Recently, the Equal Employment Opportunity Commission (EEOC) issued its first enforcement Guidance on pregnancy discrimination in 31 years. The Guidance redefines the circumstances in which an employer is required to accommodate pregnancy restrictions and represents a significant departure from the current guidelines. EEOC spokesman, Christine Nazar, stated the Pregnancy Discrimination guidelines were updated, “because we continue to receive a high number of blatant pregnancy discrimination charges, despite the fact its been 36 years since the passage of the Pregnancy Discrimination Act.”
The Guidance explains that employers must offer pregnant employees the same benefits as it offers to employees with other medical-related conditions, such as light duty, reasonable accommodations, modified tasks, alternative assignments, and leave. In other words, a pregnant employee cannot be denied access to an accommodation, such as light duty work, on the grounds that pregnancy is not a disability, if disabled employees with similar restrictions have been permitted to perform such light duty work. The EEOC’s position is that if non-pregnant employees are offered these options, an employer must also offer them to pregnant employees to be in compliance with the Pregnancy Discrimination Act; absent showing that the policy is job related and consistent with a business necessity.
The EEOC also outlined that past, present, and potential pregnancies are covered and can be the basis of pregnancy discrimination. Additionally, the EEOC acknowledged that pregnancy itself is not a disability, but it outlined that employers have obligations under the ADA to accommodate pregnant employees, because an impairment’s cause is not relevant in determining whether the impairment is a disability. The EEOC noted that many pregnancy-related impairments could be considered disabilities and thus entitled to accommodations. The Guidance lists several pregnancy complications that may be disabilities within the meaning of the ADA, including, but not limited to, cervical insufficiency, anemia, sciatica, carpal tunnel syndrome, gestational diabetes, nausea that can cause severe dehydration, abnormal heart rhythms, leg swelling due to limited circulation, and depression.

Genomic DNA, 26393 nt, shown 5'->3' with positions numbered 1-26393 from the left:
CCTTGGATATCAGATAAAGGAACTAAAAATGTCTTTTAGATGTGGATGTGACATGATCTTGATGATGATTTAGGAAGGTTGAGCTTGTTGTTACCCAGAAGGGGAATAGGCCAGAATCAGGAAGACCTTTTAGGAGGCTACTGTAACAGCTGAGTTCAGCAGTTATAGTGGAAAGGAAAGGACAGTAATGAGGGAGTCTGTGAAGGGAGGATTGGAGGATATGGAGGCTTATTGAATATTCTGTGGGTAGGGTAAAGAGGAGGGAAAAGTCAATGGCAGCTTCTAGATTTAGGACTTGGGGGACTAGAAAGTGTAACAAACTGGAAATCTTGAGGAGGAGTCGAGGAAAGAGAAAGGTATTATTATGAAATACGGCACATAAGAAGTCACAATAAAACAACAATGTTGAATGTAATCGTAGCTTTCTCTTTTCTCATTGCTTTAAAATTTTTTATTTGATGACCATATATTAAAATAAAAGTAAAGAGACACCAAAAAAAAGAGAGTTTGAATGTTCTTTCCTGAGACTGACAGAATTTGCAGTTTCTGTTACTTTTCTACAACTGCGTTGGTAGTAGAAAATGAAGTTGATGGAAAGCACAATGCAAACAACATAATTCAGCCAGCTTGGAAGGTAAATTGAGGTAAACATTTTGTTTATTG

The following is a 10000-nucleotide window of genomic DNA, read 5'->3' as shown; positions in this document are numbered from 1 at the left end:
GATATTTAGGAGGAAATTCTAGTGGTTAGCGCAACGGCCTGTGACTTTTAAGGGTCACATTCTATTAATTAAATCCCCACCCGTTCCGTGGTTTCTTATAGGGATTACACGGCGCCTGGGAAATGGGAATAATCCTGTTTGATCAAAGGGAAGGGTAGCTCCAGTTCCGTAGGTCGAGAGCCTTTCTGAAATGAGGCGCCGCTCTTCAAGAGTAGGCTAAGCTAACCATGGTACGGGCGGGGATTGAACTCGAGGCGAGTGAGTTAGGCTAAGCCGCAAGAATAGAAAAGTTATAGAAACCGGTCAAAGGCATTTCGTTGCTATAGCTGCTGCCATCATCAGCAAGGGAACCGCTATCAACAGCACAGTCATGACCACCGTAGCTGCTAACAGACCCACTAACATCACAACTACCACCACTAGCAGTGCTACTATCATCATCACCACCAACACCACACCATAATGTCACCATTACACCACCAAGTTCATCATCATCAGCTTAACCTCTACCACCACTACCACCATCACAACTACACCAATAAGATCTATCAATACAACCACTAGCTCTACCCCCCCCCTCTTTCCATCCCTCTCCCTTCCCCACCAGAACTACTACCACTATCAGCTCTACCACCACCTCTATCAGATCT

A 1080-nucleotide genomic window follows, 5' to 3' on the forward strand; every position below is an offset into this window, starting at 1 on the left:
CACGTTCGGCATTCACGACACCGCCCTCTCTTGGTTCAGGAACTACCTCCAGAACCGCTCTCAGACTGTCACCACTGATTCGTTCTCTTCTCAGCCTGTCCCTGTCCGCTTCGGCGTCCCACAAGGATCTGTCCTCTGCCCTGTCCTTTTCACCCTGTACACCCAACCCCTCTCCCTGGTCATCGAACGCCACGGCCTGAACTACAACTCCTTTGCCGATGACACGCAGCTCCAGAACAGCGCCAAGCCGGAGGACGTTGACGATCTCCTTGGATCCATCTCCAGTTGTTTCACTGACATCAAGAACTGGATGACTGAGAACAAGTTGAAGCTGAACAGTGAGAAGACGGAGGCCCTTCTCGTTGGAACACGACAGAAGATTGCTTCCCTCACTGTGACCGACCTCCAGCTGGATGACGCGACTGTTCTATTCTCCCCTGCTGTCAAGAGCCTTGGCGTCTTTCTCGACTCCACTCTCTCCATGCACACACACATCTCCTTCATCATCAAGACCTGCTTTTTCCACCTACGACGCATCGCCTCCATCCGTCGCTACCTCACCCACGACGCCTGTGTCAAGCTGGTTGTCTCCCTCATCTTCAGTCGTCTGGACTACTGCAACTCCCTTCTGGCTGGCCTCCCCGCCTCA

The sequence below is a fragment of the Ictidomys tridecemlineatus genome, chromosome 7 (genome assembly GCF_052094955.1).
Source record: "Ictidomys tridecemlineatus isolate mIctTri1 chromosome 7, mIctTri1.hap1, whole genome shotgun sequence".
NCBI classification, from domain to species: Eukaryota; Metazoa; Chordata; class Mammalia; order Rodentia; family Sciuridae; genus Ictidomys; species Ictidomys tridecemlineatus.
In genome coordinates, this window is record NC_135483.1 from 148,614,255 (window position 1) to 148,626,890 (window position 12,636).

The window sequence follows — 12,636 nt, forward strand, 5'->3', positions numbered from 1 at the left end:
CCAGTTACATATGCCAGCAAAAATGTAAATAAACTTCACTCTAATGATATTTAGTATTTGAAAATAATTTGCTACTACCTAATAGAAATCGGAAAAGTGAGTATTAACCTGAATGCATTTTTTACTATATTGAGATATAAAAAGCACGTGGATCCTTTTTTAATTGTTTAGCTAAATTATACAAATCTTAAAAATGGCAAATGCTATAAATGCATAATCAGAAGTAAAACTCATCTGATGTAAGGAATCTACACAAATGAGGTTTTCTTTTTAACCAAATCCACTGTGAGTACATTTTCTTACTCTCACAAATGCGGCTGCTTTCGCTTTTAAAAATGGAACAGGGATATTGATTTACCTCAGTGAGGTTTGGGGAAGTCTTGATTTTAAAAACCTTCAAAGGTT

The Guidance also suggests that policies restricting light duty assignments, restrictive leave policies, or indeed even certain job requirements themselves (such as weight lifting requirements) can have a disparate impact on pregnant women, and if such an impact is established, an employer must prove that the policy/requirement is job related and consistent with business necessity. However, even where the employer does show that a requirement is necessitated, a Pregnancy Discrimination Act violation can still be found if there is a less discriminatory alternative that meets the business need and the employer refuses to adopt it.
EEOC Suggested Best Practices
The EEOC lists several “best practices” for employers to comply with the Guidance, including:
- Develop, disseminate, and enforce a strong policy based on the requirements of the PDA and the ADA. (Make sure the policy addresses the types of conduct that could constitute unlawful discrimination based on pregnancy, childbirth, and related medical conditions as well as ensure that the policy provides multiple avenues of complaint)
- Train managers and employees regularly about their rights and responsibilities related to pregnancy, childbirth, and related medical conditions
- Respond to pregnancy discrimination complaints efficiently and effectively.
- Investigate complaints promptly and thoroughly.
- Protect applicants and employees from retaliation.
This Guidance shows employers how the EEOC will approach pregnancy discrimination charges. Employers should review their policies related to leave, light duty, and other accommodations.